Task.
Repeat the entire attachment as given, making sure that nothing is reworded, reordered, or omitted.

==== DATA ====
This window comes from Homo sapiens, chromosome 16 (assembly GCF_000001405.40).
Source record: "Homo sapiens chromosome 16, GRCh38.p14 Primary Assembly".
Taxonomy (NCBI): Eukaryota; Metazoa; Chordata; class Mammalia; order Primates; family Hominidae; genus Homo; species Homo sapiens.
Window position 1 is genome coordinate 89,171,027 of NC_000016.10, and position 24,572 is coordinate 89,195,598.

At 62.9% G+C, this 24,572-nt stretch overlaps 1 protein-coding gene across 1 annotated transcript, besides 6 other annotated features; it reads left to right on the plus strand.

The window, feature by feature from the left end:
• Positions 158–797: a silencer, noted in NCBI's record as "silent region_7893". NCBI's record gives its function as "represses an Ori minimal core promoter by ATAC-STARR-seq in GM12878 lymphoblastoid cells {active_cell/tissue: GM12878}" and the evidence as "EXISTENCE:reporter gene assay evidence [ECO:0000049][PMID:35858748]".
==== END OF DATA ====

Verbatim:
This window comes from Homo sapiens, chromosome 16 (assembly GCF_000001405.40).
Source record: "Homo sapiens chromosome 16, GRCh38.p14 Primary Assembly".
Taxonomy (NCBI): Eukaryota; Metazoa; Chordata; class Mammalia; order Primates; family Hominidae; genus Homo; species Homo sapiens.
Window position 1 is genome coordinate 89,171,027 of NC_000016.10, and position 24,572 is coordinate 89,195,598.

At 62.9% G+C, this 24,572-nt stretch overlaps 1 protein-coding gene across 1 annotated transcript, besides 6 other annotated features; it reads left to right on the plus strand.

The window, feature by feature from the left end:
• Positions 158–797: a silencer, noted in NCBI's record as "silent region_7893". NCBI's record gives its function as "represses an Ori minimal core promoter by ATAC-STARR-seq in GM12878 lymphoblastoid cells {active_cell/tissue: GM12878}" and the evidence as "EXISTENCE:reporter gene assay evidence [ECO:0000049][PMID:35858748]".